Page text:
I recently had a conversation with a senior executive who regrettably missed out on a huge job opportunity because she was unprepared. Secure in her current position, she had not revised or updated her resume in over 15 years—lack of a current resume ended up costing her much more than she ever imagined.
Think about it. If you were contacted today about the job you have been dreaming about, are you really prepared? The month of September is unique. The Career Directors International has designated it as “International Update Your Resume” month. Resume writers around the world are actively encouraging professionals to take a proactive approach toward meeting unforeseen market and company changes by revising and updating their resumes.
In addition to resume updates, I personally recommend creating a career management file to keep track of company job descriptions, training classes, certificates, summary of major projects, performance evaluations, conferences, and any other pertinent information related to your career development. So how do you know whether you are the right candidate for a resume update? Well, here are some scenarios that you should consider:
- Your most recent position listed on your resume in not the same position that you hold today.
- You have been promoted in the past year, but your resume does not reflect your new title and responsibilities.
- You have been working in the same company for more than 15 years and have not made any changes to your original resume.
- You have completely changed careers, but your resume still highlights accomplishments from your old career path.
- You are abiding by the overused “one-page” resume myth to condense more than 15 years of professional experience.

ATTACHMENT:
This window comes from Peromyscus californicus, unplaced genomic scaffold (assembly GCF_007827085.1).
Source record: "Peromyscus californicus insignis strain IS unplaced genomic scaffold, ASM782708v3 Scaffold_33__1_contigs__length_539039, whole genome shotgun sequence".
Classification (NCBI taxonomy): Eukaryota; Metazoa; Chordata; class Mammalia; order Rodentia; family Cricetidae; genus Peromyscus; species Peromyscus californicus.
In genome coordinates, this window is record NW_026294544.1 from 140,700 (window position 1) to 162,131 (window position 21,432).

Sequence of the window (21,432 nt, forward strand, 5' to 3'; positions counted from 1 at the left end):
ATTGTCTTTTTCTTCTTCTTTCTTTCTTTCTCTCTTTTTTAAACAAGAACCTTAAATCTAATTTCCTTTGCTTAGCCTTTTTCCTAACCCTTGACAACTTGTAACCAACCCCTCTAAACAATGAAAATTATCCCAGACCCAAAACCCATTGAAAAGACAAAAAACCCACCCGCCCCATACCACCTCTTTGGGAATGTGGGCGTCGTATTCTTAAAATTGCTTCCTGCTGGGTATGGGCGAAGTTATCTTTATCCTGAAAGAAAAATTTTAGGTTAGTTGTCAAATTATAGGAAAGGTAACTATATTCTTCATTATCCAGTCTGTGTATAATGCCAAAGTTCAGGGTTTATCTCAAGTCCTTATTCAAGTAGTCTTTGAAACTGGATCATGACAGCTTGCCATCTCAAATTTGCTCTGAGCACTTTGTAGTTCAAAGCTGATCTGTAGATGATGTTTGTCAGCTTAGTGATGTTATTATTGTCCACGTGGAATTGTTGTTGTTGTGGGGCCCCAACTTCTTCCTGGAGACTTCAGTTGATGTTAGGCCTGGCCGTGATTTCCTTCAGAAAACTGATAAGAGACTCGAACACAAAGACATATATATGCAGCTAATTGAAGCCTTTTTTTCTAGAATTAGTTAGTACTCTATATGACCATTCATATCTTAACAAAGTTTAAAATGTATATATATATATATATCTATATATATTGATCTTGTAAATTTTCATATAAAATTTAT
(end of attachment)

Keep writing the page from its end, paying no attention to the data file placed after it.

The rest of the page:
- You have professional experience dating back to positions you held when President Carter was still in office.
- Your existing resume has includes every position you ever held including jobs in college and high school.
- Contact Information: Update your contact information if you have moved or changed phone numbers. Be sure to include an active, professional email address.
- Core Competencies: This area is critical in every resume; however, if you are a career changer, make sure that your resume contains relevant keywords that reposition for your next move.
- Education, Training & Certifications: Develop a list of training classes, advanced courses, and certifications you have taken in the past 12 months. This section should also contain any degree programs you have completed or are in the process of completing.
- Resume Length: For those of you, who have a hard time letting go, keep this rule of thumb in mind for resume length. You should have at least one page of resume content for every eight to ten years of professional experience. You cannot fit twenty-five years’ experience on one page, so don’t try!
- Career Accomplishments: There are two ways to showcase your career milestones, achievements, and accomplishments. You can either create a separate section on your resume that covers five to seven major achievements you are proud of and place it on the first page or you can incorporate achievements throughout your resume with each corresponding position. This sample does a combination of both: http://premierwriting.com/doc/directorofriskmanagement.pdf
If none of the scenarios relate to you, don’t assume that you are in the clear. Adopt the annual habit of updating your resume—taking a proactive approach toward meeting unforeseen market, industry and company changes is the best preparation for long-term career management.
© Copyright 2007 Premier Writing Solutions, LLC
NOTE: During the week of the September 10th, 2007, we are happy to offer free resume reviews and offer constructive feedback on developing a distinctive resume. In addition, previous clients can enjoy a 10% discount on all resume updates. For a copy of a MS Word worksheet to assist with your resume update, please send an email to firstname.lastname@example.org and put "Resume Worksheet" in the subject line.